The Amazon is synonymous with Central and South America – it’s the largest of the rainforests, supporting a huge number of plants and animals and hugely important to our own survival. Taking up most of the Amazon Basin, the Amazon rainforest is mostly contained within Brazil, and stretches into Peru, Ecuador, Bolivia, and smaller parts of some other South American countries.
Here are ten interesting facts about the Amazon (and rainforests in general) that you may not have heard before.
1. Around 80% of the food we eat originally came from rainforests. Some of the more popular examples include coffee, chocolate, rice, tomatoes, potatoes, bananas, black pepper, pineapples and corn. At The Inside Track we basically live on coffee. That’s reason enough to save the rainforest!
2. Tropical rainforests only cover about 6% of the Earth’s surface, but they are home to more than half the world’s total plant and animal species.
3. The forest floor is almost completely dark – with less than 1% of the available sunlight making it through the tree canopy above.
4. There are around 3000 fruits found in rainforests, and in the west we make use of around 200 of them. However, indigenous tribes make use of over 2000!
5. The rainforests have begun to be destroyed in the last 100 years to make way for farm land. Today, the rainforests are being destroyed by 1.5 acres every second. That’s not a typo.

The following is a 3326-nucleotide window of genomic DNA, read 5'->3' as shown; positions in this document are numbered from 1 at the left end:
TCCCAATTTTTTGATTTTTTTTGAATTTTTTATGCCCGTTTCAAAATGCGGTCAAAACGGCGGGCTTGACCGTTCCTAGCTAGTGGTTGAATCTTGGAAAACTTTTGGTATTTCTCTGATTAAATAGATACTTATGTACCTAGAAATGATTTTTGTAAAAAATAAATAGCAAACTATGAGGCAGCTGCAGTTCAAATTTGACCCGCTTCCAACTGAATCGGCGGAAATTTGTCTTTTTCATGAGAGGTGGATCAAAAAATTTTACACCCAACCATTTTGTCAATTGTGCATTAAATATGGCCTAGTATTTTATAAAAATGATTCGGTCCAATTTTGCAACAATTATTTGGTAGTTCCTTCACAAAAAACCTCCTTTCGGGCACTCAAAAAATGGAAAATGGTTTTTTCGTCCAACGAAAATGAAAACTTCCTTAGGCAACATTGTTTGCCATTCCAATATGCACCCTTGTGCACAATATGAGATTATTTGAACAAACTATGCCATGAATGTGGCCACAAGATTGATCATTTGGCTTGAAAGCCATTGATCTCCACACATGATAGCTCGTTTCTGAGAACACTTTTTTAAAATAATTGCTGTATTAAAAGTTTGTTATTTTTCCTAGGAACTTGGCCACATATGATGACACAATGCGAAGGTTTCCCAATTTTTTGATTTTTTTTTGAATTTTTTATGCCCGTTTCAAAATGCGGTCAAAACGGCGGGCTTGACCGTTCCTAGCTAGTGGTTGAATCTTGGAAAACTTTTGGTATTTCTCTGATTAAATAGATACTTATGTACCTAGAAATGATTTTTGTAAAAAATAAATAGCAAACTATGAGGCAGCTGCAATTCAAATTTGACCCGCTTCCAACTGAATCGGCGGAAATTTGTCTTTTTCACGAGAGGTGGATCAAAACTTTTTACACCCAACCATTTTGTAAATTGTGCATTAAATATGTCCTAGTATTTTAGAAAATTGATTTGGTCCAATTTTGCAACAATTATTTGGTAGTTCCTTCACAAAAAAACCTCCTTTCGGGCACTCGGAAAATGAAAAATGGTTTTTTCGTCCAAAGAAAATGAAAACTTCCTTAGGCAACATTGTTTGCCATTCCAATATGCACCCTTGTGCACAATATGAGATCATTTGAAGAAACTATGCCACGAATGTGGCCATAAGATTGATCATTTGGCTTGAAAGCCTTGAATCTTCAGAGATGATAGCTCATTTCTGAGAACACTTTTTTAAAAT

6. With deforestation continuing at such a fast rate, we’ve created the most rapid extinction rate in the history of the world. 137 rainforest species are exterminated completely every single day.
7. Over a quarter of the medicines we use today have their origins in the rainforests – and that’s after only about 1% of rainforest plants have been examined for their medicinal properties. Imagine what else could be there? It’s not outlandish to think that our best chance of curing the diseases that plague our world could lie within the rainforest. But with so many species exterminated every day, we may never find out.
8. We often think that the soil in the rainforest is really fertile to support such a huge range of plant and animal life. But rainforest land is not really any good for farming. Once cleared, the soil is of such low quality that it can hardly be used to grow anything. After a year or two of farming, the land is totally bereft of nutrients – leaving a useless patch of land.
9. Some people call the rainforests ‘the world’s lungs’, but decomposition of plant matter absorbs as much oxygen as the trees produce. It’s probably more accurate to think of them as having a cooling effect on the global climate, as they absorb a huge amount of heat from the sun. About 30% of our carbon emissions come from one thing – burning the rainforests.
10. If deforestation continues, we’ll completely lose the rainforests within the next 40 years.
Clearly now is the time to visit this amazing region, learn more about this natural marvel and to help gain and spread awareness about how urgent the need to save the rainforest is. Stay in jungle lodges or riverboats and take in the beauty of this biologically diverse region. Go hiking, swimming, canoeing or simply photograph the many thousands of mammals, birds, reptiles and other creatures all sharing a home within the Amazon.
Source: How Rainforests Work